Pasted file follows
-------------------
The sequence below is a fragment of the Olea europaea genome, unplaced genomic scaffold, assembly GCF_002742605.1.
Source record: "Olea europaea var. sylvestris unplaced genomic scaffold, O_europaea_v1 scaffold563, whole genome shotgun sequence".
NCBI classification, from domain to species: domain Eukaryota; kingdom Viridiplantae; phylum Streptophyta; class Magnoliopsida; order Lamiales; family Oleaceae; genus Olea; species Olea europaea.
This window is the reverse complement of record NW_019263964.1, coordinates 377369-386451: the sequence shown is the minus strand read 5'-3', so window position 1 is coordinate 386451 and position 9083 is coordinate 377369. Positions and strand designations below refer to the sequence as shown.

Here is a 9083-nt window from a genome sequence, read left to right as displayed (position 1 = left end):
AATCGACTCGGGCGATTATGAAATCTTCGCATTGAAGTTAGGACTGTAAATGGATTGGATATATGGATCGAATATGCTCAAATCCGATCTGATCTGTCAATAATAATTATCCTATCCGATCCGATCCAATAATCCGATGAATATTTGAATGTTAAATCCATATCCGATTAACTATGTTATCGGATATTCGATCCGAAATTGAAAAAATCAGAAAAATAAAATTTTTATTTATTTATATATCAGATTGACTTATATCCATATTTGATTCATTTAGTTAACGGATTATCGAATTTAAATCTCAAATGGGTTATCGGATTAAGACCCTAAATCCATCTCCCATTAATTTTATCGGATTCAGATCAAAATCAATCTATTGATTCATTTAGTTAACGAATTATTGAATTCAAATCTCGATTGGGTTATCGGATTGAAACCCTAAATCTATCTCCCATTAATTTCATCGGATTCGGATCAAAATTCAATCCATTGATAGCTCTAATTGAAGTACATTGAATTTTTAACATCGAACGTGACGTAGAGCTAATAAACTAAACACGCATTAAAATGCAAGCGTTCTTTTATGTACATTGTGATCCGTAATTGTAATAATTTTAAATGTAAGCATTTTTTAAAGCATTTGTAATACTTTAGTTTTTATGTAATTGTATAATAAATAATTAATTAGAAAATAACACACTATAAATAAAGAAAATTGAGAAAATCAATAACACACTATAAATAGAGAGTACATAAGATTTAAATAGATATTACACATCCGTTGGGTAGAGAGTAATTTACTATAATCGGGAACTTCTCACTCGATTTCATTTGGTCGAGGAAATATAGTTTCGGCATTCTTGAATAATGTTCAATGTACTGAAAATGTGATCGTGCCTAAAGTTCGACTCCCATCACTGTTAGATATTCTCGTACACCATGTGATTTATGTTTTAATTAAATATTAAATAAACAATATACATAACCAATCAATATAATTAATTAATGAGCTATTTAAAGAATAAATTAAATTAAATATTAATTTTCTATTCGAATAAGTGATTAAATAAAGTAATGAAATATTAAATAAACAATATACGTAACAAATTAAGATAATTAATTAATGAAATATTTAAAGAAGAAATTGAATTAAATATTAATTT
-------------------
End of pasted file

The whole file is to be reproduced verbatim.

The sequence below is a fragment of the Olea europaea genome, unplaced genomic scaffold, assembly GCF_002742605.1.
Source record: "Olea europaea var. sylvestris unplaced genomic scaffold, O_europaea_v1 scaffold563, whole genome shotgun sequence".
NCBI classification, from domain to species: domain Eukaryota; kingdom Viridiplantae; phylum Streptophyta; class Magnoliopsida; order Lamiales; family Oleaceae; genus Olea; species Olea europaea.
This window is the reverse complement of record NW_019263964.1, coordinates 377369-386451: the sequence shown is the minus strand read 5'-3', so window position 1 is coordinate 386451 and position 9083 is coordinate 377369. Positions and strand designations below refer to the sequence as shown.

Here is a 9083-nt window from a genome sequence, read left to right as displayed (position 1 = left end):
AATCGACTCGGGCGATTATGAAATCTTCGCATTGAAGTTAGGACTGTAAATGGATTGGATATATGGATCGAATATGCTCAAATCCGATCTGATCTGTCAATAATAATTATCCTATCCGATCCGATCCAATAATCCGATGAATATTTGAATGTTAAATCCATATCCGATTAACTATGTTATCGGATATTCGATCCGAAATTGAAAAAATCAGAAAAATAAAATTTTTATTTATTTATATATCAGATTGACTTATATCCATATTTGATTCATTTAGTTAACGGATTATCGAATTTAAATCTCAAATGGGTTATCGGATTAAGACCCTAAATCCATCTCCCATTAATTTTATCGGATTCAGATCAAAATCAATCTATTGATTCATTTAGTTAACGAATTATTGAATTCAAATCTCGATTGGGTTATCGGATTGAAACCCTAAATCTATCTCCCATTAATTTCATCGGATTCGGATCAAAATTCAATCCATTGATAGCTCTAATTGAAGTACATTGAATTTTTAACATCGAACGTGACGTAGAGCTAATAAACTAAACACGCATTAAAATGCAAGCGTTCTTTTATGTACATTGTGATCCGTAATTGTAATAATTTTAAATGTAAGCATTTTTTAAAGCATTTGTAATACTTTAGTTTTTATGTAATTGTATAATAAATAATTAATTAGAAAATAACACACTATAAATAAAGAAAATTGAGAAAATCAATAACACACTATAAATAGAGAGTACATAAGATTTAAATAGATATTACACATCCGTTGGGTAGAGAGTAATTTACTATAATCGGGAACTTCTCACTCGATTTCATTTGGTCGAGGAAATATAGTTTCGGCATTCTTGAATAATGTTCAATGTACTGAAAATGTGATCGTGCCTAAAGTTCGACTCCCATCACTGTTAGATATTCTCGTACACCATGTGATTTATGTTTTAATTAAATATTAAATAAACAATATACATAACCAATCAATATAATTAATTAATGAGCTATTTAAAGAATAAATTAAATTAAATATTAATTTTCTATTCGAATAAGTGATTAAATAAAGTAATGAAATATTAAATAAACAATATACGTAACAAATTAAGATAATTAATTAATGAAATATTTAAAGAAGAAATTGAATTAAATATTAATTT